For those who have made the leap: Has Digital or other new technology changed your style?

Discussion in 'Wedding and Event' started by shawn_mertz, Aug 28, 2004.

  1. About 8 years ago I bought a Medium format system but ended up using it little than not
    at all because it didn't suit my style I had developed using 35mm since I was 10 years old.
    It was too clumsy for shooting lens wide open, low shutter speed, no tripod, and take a lot
    of photos.

    I know many in the last couple years have switched from MF to digital also there are new
    films etc. have any of things things had a major effect on your style or the way you
    approach things?

    For me, I think it has simply allowed me to be more me. I don't think I have changed much
    style or approach, but I know have made photos I would not have before. One example, I
    was photographing a wedding with another photographer. I saw a chance to get a photo
    from the opposite angle he was at. It was an almost silhouette, and his tripod leg was
    sticking out into my view. With film going straight to a lab, I would have passed it up.
    Knowing I have full control to make the changes needed later has probably with
    photoshop has probably changed me more than the cameras.
     
  2. I shoot fulltime for a newspaper, do weddings and events in my free time. Been shooting digital slr's for five years. It works for me because of the market I cater to. PJ weddings with a book. Used to shoot with an RB67. I do miss those juicy negs but my clients don't. I don't miss the expense of film. The upside of digital is that I am a LOT more creative with light. I experiment more and can stick with a shot until I'm satisfied. I can also take test shots to see what I'm getting before the action starts. The result is my work has a more distictive look and is more in keeping with my style. I get my bookings based strictly on that style and my market is those who don't want the standard shots. Downside (and upside) is the work flow. No more shipping film to the lab on Monday and waiting for it to come back. All my proofs are cropped and color corrected before I transmit them to the lab. It adds about six hours to the job but the B&G get custom proofs. I have the advantage of shooting and doing color corrections 40 hours a week for the newspaper. It comes pretty easily and I got a lot of OTJ training.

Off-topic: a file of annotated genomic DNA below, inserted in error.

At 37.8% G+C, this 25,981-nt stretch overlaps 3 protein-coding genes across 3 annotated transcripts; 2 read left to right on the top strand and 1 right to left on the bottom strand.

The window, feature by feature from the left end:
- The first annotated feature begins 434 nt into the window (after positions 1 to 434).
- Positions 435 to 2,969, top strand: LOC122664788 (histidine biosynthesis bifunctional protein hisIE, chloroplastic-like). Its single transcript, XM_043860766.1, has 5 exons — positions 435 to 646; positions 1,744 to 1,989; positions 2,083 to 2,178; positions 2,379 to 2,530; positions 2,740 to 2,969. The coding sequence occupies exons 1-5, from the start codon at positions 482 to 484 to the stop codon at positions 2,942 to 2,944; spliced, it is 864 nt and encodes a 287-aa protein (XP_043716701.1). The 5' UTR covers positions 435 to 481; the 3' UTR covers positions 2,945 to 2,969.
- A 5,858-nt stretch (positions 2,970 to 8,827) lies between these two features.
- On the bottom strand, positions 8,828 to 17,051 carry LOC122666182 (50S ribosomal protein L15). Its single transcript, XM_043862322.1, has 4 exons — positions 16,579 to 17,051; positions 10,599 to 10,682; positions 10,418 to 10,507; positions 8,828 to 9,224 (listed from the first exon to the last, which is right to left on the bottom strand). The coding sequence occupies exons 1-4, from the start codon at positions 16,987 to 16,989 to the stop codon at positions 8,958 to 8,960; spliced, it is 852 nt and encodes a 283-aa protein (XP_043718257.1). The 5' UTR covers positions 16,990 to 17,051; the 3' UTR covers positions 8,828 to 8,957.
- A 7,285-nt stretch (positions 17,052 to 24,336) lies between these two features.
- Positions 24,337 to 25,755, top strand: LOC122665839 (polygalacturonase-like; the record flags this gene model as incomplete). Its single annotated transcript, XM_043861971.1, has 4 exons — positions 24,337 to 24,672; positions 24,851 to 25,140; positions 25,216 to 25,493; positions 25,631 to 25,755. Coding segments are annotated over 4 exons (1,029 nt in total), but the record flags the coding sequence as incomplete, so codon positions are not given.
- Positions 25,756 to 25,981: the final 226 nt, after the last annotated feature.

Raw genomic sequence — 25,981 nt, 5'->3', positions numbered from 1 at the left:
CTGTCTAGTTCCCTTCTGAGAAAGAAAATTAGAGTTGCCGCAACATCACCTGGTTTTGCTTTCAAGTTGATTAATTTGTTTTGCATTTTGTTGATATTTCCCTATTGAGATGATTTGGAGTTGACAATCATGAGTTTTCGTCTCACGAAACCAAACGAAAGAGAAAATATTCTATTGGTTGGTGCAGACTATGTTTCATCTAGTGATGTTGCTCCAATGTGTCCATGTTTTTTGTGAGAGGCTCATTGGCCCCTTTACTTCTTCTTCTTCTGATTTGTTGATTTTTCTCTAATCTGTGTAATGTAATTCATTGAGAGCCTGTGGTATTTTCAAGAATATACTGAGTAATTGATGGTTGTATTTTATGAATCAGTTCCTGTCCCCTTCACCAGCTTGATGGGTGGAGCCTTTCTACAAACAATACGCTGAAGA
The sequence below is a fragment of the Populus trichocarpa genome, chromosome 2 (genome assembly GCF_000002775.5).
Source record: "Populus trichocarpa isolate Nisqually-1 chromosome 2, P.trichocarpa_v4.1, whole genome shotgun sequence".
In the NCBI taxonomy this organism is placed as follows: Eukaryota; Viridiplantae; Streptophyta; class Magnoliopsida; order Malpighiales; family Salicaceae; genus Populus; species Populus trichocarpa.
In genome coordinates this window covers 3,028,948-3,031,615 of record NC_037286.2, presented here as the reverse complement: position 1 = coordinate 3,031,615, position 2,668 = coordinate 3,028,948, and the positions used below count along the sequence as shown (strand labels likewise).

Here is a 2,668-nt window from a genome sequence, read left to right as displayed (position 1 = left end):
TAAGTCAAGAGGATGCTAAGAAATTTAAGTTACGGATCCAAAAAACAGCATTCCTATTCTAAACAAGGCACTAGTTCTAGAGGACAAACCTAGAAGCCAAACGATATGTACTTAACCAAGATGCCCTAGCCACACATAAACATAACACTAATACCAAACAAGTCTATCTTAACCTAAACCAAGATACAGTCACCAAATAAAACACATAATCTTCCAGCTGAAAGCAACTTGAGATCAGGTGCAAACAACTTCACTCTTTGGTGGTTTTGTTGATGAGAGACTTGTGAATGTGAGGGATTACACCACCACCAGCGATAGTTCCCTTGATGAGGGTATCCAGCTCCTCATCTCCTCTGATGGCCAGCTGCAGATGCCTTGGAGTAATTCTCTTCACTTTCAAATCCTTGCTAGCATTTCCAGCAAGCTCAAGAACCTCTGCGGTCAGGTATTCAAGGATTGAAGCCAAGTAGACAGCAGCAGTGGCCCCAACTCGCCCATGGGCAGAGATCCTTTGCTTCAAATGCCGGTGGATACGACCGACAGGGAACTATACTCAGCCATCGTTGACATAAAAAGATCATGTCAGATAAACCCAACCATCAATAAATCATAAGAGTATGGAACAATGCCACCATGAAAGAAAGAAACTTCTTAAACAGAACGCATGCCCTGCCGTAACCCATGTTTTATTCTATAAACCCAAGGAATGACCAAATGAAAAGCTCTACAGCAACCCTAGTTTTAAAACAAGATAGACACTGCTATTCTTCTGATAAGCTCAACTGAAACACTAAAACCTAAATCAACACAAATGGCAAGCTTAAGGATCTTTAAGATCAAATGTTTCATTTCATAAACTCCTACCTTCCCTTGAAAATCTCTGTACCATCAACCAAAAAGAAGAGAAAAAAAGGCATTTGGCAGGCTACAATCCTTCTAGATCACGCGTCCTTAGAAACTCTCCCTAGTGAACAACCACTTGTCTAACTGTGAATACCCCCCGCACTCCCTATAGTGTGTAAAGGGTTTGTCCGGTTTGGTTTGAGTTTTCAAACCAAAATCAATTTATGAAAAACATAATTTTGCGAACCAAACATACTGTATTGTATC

3. For me digital has had both a good and bad impact.

    On the good side I really learned about artificial lighting. That slow shutter speeds don't
    necessarily mean a blurry image because short flash duration freezes the subject.
    Something I knew before but never really trusted until digital let me see that it worked
    right there ... and allowed me to adjust speeds for effect.

    On the bad side I now shoot more color than I used to, and I'm not happy about it at all. It
    has impacted the look of my work in general. I think B&W digital is okay, but film is better
    IMO.

    I use to shoot minimal color just to record the dresses and flowers, now I need to return to
    what got me into this business in the first place ... B&W, which I think is inherently more
    romantic looking.

    PhotoShop simply replaced my darkroom. When I shoot film I just scan it anyway... color or
    B&W. So I can still correct film stuff I don't want. It's just easier than with traditional prints.

    Concerning cameras: 35mm SLRs & DSLRs in general are faster, yet I also see them as
    being more promiscuous. I still like working with a Leica M and a Hasselblad 503 CW. It's
    just a personal thing... maybe more connected to using B&W film than anything else.
     
  4. I have never shot anything but digital (at least as a pro), ao I am on the side where now I would love to learn/try MF. My only film cameras were P&S, so I would love to try film for a change. Not move to film, just play around with that format. I know that doesn't answer the poster's questions, but it poses one. Has anyone gone from digital to film/mf?

    Thanks,
    Teresa
     
  5. Short answer; Yes. I am working out a new style since going digital. Partly because it is instant response to what I try (no more making notes on a little book and then logging the roll #). Partly because of the foreknowlede that I have a great many things at my disposal to "adjust" the image now. I have never liked the idea of scanning negs. Its just more fuss, to me at least. I am currently playing around with corel painter 8 and a Wacom 9x12 intous2 tablet. This has given mew life to photography for me. When I shoot I am less aware of the gear now. I used to be always double checking and triple checking settings as I knew it was not until the lab returned the prints that I could see a mistake. The other thing that I have been comming to terms with is the lighting temperature not having so much bearing on what I am willing to shoot. No more filters to balance the film, etc. No time or thought about those things. There are many things that I have changed to some or other degree. The similarity in what I shoot digital vs. film (on reflection) is there for sure. There is, however, a broader scope of shots and a more aggressive style that is developing for me with digital. I cannot see going back to using a Blad/Mami now. And thats just some ways it has affected me/my style :)
    009JRM-19396384.jpg
     
  6. Digital allowed me to learn faster; see the results right away. But it also allowed me to
    shoot carelessly. Since i've moved to film, i have to pay more attention and get it right the
    first time. This has moved me further into the technical aspect of photography which i